Financial institutions will increasingly lean on machine learning to devise new business opportunities, deliver customer services and even detect banking fraud as it is taking place. Machine learning can help to scout social media, websites and other sources, analysing unstructured data to get some additional inputs and make better decisions.


The science of online recommendations has become increasingly complex, however this will become even more nuanced as more data streams such as social media are incorporated to provide better recommendations.

If you were to browse for cat food online, at the moment, you may be able to see recommendations for cat-related products. Now, e-commerce sites will be able to use more buying trends and customer data to provide nuanced recommendations that will accurately reflect products you might like to buy.

While online retail is already experiencing the early stages of machine learning deployment, one of the most exciting things we’ll see is the application of this technology in the physical store environment. Retailers will be able to analyse customers as they walk in, and we will start to see this analysis used to help the customer find the right products and appropriate offers. With the incorporation of video analytics, retailers will be able to analyse which products people are looking at, and even where they are looking to the product – whether that’s the price, the features or the picture on the box. By considering this data against customer purchases, retailers will be able to make the best recommendations for other products that the customer may want to consider.

What company can achieve by deploying Machine Learning?

Machine learning is also being applied in recommendation engines, marketing automation, financial fraud detection, language translation, and text-to-speech applications. With businesses generating more and more data, simply navigating this growing archive of information effectively almost necessitates machines with analytical capabilities.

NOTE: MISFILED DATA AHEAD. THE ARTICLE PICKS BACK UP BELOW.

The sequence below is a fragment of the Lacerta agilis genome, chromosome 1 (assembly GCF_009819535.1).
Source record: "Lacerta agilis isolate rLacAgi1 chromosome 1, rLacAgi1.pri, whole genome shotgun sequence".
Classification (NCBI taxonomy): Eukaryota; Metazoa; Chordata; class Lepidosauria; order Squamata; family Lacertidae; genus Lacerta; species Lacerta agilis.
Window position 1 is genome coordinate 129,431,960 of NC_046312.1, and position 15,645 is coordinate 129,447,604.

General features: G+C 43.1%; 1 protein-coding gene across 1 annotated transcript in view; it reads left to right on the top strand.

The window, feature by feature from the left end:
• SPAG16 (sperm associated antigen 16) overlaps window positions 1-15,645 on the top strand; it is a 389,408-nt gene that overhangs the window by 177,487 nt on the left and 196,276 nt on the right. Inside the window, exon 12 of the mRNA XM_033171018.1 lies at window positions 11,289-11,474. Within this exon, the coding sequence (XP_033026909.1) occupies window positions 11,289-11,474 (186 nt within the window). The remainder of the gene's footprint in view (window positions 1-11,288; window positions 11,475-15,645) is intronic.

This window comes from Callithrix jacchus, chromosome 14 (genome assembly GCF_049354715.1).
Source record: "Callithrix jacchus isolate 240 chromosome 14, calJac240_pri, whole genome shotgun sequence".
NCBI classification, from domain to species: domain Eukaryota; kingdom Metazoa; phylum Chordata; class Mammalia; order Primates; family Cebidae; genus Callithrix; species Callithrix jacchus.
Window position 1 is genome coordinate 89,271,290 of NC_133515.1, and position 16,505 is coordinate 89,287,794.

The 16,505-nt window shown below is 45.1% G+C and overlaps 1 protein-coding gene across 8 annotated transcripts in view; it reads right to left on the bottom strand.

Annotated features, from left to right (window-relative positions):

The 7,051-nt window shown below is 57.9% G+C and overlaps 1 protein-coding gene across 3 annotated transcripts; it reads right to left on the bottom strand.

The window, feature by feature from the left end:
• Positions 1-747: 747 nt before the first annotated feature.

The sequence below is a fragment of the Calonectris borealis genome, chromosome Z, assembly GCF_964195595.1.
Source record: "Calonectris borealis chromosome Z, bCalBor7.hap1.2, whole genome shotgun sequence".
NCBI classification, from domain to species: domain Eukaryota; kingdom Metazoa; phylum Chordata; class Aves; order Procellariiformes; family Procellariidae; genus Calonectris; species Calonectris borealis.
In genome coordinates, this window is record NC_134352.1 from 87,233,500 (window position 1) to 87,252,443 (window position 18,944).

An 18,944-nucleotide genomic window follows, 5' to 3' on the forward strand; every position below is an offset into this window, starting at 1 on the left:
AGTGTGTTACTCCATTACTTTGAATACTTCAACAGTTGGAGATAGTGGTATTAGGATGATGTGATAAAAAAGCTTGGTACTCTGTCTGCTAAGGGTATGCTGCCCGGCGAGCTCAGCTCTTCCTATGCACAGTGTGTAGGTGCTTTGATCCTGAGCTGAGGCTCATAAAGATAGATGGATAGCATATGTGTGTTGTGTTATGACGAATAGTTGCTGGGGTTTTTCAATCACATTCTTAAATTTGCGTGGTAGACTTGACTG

Machine learning is proactive and specifically designed for “action and reaction” industries. In fact, systems are able to quickly act upon the outputs of machine learning – making your marketing message more effective across the board. For example, newly obtained data may propel businesses to present new offers for specific or geo-based customers. However, data can also signify cutting back on unnecessary offers if these customers do not require them for conversion purposes.

The latter may even be a form of learning from past behaviours. Machine learning models are able to learn from past predictions, outcomes and even mistakes. This enables them to continuously improve predictions based on new incoming and different data. Many of our day-to-day activities are powered by machine learning algorithms, including:

  • Fraud detection.
  • Web search results.
  • Real-time ads on web pages and mobile devices.
  • Text-based sentiment analysis.
  • Credit scoring and next-best offers.
  • Prediction of equipment failures.
  • New pricing models.
  • Network intrusion detection.
  • Pattern and image recognition.
  • Email spam filtering.

Whether you’re looking for a cloud infrastructure, database, developer tool, or even machine learning APIs, Google Cloud Platform is your one-stop cloud solution.